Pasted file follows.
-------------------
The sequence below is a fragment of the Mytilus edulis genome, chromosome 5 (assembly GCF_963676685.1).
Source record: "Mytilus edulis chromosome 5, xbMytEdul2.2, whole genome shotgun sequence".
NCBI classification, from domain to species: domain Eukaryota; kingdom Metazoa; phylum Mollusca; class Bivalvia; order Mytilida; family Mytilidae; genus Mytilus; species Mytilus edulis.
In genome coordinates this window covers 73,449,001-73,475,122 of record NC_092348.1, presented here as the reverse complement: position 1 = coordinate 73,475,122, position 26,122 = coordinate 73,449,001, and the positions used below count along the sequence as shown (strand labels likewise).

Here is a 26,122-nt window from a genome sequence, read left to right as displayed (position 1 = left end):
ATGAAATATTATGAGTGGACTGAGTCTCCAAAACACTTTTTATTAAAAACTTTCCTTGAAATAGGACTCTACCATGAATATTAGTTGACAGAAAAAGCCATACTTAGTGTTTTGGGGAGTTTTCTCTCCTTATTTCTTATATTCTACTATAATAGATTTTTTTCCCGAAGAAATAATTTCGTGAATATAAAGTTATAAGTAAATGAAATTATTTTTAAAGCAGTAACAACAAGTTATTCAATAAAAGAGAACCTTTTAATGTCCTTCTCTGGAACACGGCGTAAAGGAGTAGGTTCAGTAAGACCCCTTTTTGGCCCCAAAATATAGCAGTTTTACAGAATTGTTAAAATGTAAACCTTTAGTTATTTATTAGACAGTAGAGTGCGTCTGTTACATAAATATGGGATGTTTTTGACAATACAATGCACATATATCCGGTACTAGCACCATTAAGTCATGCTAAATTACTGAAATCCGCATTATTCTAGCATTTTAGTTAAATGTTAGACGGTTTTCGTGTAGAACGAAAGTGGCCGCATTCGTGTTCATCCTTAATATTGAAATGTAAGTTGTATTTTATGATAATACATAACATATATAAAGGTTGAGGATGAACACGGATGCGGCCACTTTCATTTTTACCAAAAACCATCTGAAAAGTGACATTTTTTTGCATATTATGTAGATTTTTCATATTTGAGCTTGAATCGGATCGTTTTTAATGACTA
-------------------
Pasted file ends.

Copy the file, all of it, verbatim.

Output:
The sequence below is a fragment of the Mytilus edulis genome, chromosome 5 (assembly GCF_963676685.1).
Source record: "Mytilus edulis chromosome 5, xbMytEdul2.2, whole genome shotgun sequence".
NCBI classification, from domain to species: domain Eukaryota; kingdom Metazoa; phylum Mollusca; class Bivalvia; order Mytilida; family Mytilidae; genus Mytilus; species Mytilus edulis.
In genome coordinates this window covers 73,449,001-73,475,122 of record NC_092348.1, presented here as the reverse complement: position 1 = coordinate 73,475,122, position 26,122 = coordinate 73,449,001, and the positions used below count along the sequence as shown (strand labels likewise).

Here is a 26,122-nt window from a genome sequence, read left to right as displayed (position 1 = left end):
ATGAAATATTATGAGTGGACTGAGTCTCCAAAACACTTTTTATTAAAAACTTTCCTTGAAATAGGACTCTACCATGAATATTAGTTGACAGAAAAAGCCATACTTAGTGTTTTGGGGAGTTTTCTCTCCTTATTTCTTATATTCTACTATAATAGATTTTTTTCCCGAAGAAATAATTTCGTGAATATAAAGTTATAAGTAAATGAAATTATTTTTAAAGCAGTAACAACAAGTTATTCAATAAAAGAGAACCTTTTAATGTCCTTCTCTGGAACACGGCGTAAAGGAGTAGGTTCAGTAAGACCCCTTTTTGGCCCCAAAATATAGCAGTTTTACAGAATTGTTAAAATGTAAACCTTTAGTTATTTATTAGACAGTAGAGTGCGTCTGTTACATAAATATGGGATGTTTTTGACAATACAATGCACATATATCCGGTACTAGCACCATTAAGTCATGCTAAATTACTGAAATCCGCATTATTCTAGCATTTTAGTTAAATGTTAGACGGTTTTCGTGTAGAACGAAAGTGGCCGCATTCGTGTTCATCCTTAATATTGAAATGTAAGTTGTATTTTATGATAATACATAACATATATAAAGGTTGAGGATGAACACGGATGCGGCCACTTTCATTTTTACCAAAAACCATCTGAAAAGTGACATTTTTTTGCATATTATGTAGATTTTTCATATTTGAGCTTGAATCGGATCGTTTTTAATGACTA